The advice to "drink plenty of fluids" when unwell lacks evidence, experts say.
Doctors at King's College Hospital in London questioned the recommendation after treating a 59-year-old woman who had drunk so much water that she became gravely ill.
The woman effectively overdosed on water after developing symptoms of a urinary tract infection, something she had suffered from before.
She recalled being told by a doctor previously to drink lots of water - half a pint every 30 minutes - though she said she thought in this case, she had consumed more to "flush out her system".
The woman was admitted to A&E, where doctors found she was suffering from acute hyponatraemia, which is caused by low salt levels in the blood.
It can occur if too much water is drunk over a short period of time. Symptoms include nausea, vomiting and headaches.
In serious cases, the brain can swell, which can lead to confusion, seizures, coma and death.
A death rate of almost 30% has been reported in patients with abnormally low salt levels.
Writing in the journal BMJ Case Reports, doctors described how the woman got worse, explaining: "During her visit to the emergency department, she became progressively shaky and muddled. She vomited several times, was tremulous and exhibited significant speech difficulties."
Although doctors were able to save the woman's life with treatment including restricting her fluid intake to a litre over the next 24 hours, they described another case in which a young woman suffering from gastroenteritis died after consuming too much water.
People who take the drug MDMA and those taking part in endurance sports are also at risk of acute hyponatraemia.
The doctors said: "We frequently advise our patients to 'drink plenty of fluids' and 'keep well-hydrated' when they are unwell.
"But, what do we mean by that? Are there potential risks of this apparently harmless advice?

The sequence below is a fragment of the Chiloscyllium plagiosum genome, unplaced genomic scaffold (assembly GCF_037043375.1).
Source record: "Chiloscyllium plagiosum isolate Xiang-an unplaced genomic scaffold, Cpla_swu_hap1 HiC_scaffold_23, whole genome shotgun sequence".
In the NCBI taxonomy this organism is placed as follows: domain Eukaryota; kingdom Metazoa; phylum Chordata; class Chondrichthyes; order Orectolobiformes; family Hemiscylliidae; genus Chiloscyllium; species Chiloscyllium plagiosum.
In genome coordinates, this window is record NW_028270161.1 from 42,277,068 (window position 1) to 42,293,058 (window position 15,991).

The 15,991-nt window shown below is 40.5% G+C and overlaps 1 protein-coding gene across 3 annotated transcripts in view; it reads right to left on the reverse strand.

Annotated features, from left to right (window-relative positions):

"As demonstrated here, the harmful effects of increased fluid intake include confusion, vomiting and speech disturbance, and potential for catastrophic outcomes due to low blood sodium concentrations."
They concluded: "There is a paucity of evidence behind the advice to 'drink plenty of fluids' in the management of mild infective illness."
Dr Imran Rafi, chairman of clinical innovation and research at the Royal College of GPs, said: "Drinking enough water is important in keeping healthy, both physically and mentally, and patients should keep their fluids up when unwell, particularly in conditions that can cause dehydration.
"We would encourage patients to drink more if they have symptoms of dehydration, such as feeling thirsty - including in hot weather or when exercising - or passing dark-coloured urine. There is no steadfast recommendation as to how much water people should drink in order to stay healthy, but the key thing is to keep hydrated - and passing clear urine is a good indication of this.
"This case report highlights that excessive water intake can have important consequences for patients, and this is something that healthcare professionals, and patients, should be mindful of."